SEC Stops 'Massive Fraud' in Houston Investment Firm

Cricket, Jets and Junkets Drove Stanford's $9.2 Billion Fraud The leather bound marketing brochures, luxurious jets and a cricket championship with a $20 million top prize were all part of what the Securities and Exchange Commission (SEC) says was a 'massive fraud' on the part of a Houston investment firm. Robert Allen Stanford and other top executives of the Stanford Financial Group are accused by the SEC of fraud in the sale of about $8 billion of high-yielding certificates of deposit held in the firm's bank in Antigua.

In the complaint, filed in Federal District Court in Dallas, SEC accuses Stanford and two senior executives, CFO James Davis and Laura Pendergest-Holt, the CIO of Stanford Group and the Antigua Bank, with misrepresenting the safety and liquidity of the uninsured CDs. The CDs, sold by Stanford International Bank, were marketed through the firm's broker dealer in Houston. The SEC says in its complaint that it couldn't account for the $8 billion in assets that were supposed to be in the Antigua bank after issuing subpoenas for bank records. The bank, which says it has $8.5 billion in assets and more than 30,000 customers in 131 countries and the brokerage unit with 30 U.S. offices, were named in SEC's suit. Stanford Financial has previously claimed to advise $50 billion in assets.

Bank officials, including Stanford and Davis, did not appear to testify or give any proof on the assets claimed. Pendergest-Holt testified to the SEC that she couldn't account for the assets, saying Stanford and Davis had access with access to the bank's assets.

The SEC's court filings accuse the bank of falsely stating in marketing materials that client funds were put in liquid financial instruments , when they were actually put in private equity funds and real estate investments.

The SEC's complaint requests that Stanford's assets be frozen and a receiver appointed to take control of business operations. The complaint also asks that the assets of the bank and other offshore units be repatriated. It also says that Stanford and other executives surrender their passports.

The SEC also says another investment advisory unit, Stanford Capital Management, has inflated the performance of its $1.2 billion assets mutual fund to prospective investors.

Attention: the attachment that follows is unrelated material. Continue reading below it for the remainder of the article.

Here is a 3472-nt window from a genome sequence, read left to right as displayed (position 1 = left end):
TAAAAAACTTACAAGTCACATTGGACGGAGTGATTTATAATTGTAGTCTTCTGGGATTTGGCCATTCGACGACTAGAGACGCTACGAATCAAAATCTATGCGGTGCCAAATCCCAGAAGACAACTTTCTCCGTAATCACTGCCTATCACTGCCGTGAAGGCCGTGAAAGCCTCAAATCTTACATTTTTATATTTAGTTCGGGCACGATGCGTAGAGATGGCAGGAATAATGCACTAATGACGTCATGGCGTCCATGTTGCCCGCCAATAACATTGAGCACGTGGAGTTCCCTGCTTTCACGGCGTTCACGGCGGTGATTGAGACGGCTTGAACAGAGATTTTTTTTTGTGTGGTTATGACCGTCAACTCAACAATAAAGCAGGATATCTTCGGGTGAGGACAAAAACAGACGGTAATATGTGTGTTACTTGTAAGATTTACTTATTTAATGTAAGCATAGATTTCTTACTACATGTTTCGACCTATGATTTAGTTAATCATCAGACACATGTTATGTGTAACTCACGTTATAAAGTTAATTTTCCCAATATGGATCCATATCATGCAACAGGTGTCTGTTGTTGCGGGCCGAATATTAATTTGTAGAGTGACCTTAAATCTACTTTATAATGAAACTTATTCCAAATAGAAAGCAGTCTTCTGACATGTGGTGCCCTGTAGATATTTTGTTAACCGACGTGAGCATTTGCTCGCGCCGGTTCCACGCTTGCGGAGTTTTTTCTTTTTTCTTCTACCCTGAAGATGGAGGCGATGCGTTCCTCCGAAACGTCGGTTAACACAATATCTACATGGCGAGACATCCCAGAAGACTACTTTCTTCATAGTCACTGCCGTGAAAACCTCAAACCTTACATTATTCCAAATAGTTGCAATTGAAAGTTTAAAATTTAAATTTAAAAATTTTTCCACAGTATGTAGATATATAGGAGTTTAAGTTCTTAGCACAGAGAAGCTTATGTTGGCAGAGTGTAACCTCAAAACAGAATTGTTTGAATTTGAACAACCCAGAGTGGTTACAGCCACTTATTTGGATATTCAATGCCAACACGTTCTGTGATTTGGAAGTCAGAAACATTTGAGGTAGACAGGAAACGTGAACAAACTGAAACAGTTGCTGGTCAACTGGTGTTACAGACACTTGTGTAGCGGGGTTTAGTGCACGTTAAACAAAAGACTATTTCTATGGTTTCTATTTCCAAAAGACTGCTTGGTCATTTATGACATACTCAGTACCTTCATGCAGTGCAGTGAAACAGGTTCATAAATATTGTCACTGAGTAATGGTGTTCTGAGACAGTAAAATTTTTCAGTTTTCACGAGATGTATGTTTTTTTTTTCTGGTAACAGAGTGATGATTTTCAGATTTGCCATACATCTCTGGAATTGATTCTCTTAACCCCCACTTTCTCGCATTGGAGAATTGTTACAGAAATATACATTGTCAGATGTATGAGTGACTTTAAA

Stanford used his status as a billionaire to draw interest in cricket. In September, Forbes named him No. 205 in its 400 Richest Americans article. He sponsored cricket competitions in Antigua and in 2008 held a cricket match where four teams competed for $20 million. He also donated money to legislators in both the House and Senate and sponsored political junkets on his jets to Antigua and other exotic islands to increase his political connections and clout.


About the Author

Linda McGlasson

Linda McGlasson

Managing Editor

Linda McGlasson is a seasoned writer and editor with 20 years of experience in writing for corporations, business publications and newspapers. She has worked in the Financial Services industry for more than 12 years. Most recently Linda headed information security awareness and training and the Computer Incident Response Team for Securities Industry Automation Corporation (SIAC), a subsidiary of the NYSE Group (NYX). As part of her role she developed infosec policy, developed new awareness testing and led the company's incident response team. In the last two years she's been involved with the Financial Services Information Sharing Analysis Center (FS-ISAC), editing its quarterly member newsletter and identifying speakers for member meetings.




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